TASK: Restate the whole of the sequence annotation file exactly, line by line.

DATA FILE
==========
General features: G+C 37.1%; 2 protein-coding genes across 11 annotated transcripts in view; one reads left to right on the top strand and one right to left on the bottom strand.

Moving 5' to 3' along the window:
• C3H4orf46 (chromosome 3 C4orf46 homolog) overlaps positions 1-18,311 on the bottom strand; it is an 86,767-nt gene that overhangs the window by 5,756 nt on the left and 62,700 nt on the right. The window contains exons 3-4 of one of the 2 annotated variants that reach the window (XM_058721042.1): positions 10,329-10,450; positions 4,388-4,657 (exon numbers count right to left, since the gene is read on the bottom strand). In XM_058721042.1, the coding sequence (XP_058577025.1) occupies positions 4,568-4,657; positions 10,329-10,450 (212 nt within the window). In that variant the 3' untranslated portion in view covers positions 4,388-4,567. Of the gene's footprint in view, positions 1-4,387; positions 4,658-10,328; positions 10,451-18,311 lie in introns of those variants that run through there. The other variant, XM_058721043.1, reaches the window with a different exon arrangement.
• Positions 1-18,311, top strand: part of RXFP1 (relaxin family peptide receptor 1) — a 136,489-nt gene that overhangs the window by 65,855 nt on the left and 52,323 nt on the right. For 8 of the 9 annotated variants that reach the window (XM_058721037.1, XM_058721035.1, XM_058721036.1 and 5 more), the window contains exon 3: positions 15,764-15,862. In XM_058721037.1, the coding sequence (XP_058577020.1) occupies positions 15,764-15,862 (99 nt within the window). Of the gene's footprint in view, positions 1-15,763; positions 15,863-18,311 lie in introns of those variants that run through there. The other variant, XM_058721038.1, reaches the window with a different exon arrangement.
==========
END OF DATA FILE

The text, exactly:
General features: G+C 37.1%; 2 protein-coding genes across 11 annotated transcripts in view; one reads left to right on the top strand and one right to left on the bottom strand.

Moving 5' to 3' along the window:
• C3H4orf46 (chromosome 3 C4orf46 homolog) overlaps positions 1-18,311 on the bottom strand; it is an 86,767-nt gene that overhangs the window by 5,756 nt on the left and 62,700 nt on the right. The window contains exons 3-4 of one of the 2 annotated variants that reach the window (XM_058721042.1): positions 10,329-10,450; positions 4,388-4,657 (exon numbers count right to left, since the gene is read on the bottom strand). In XM_058721042.1, the coding sequence (XP_058577025.1) occupies positions 4,568-4,657; positions 10,329-10,450 (212 nt within the window). In that variant the 3' untranslated portion in view covers positions 4,388-4,567. Of the gene's footprint in view, positions 1-4,387; positions 4,658-10,328; positions 10,451-18,311 lie in introns of those variants that run through there. The other variant, XM_058721043.1, reaches the window with a different exon arrangement.
• Positions 1-18,311, top strand: part of RXFP1 (relaxin family peptide receptor 1) — a 136,489-nt gene that overhangs the window by 65,855 nt on the left and 52,323 nt on the right. For 8 of the 9 annotated variants that reach the window (XM_058721037.1, XM_058721035.1, XM_058721036.1 and 5 more), the window contains exon 3: positions 15,764-15,862. In XM_058721037.1, the coding sequence (XP_058577020.1) occupies positions 15,764-15,862 (99 nt within the window). Of the gene's footprint in view, positions 1-15,763; positions 15,863-18,311 lie in introns of those variants that run through there. The other variant, XM_058721038.1, reaches the window with a different exon arrangement.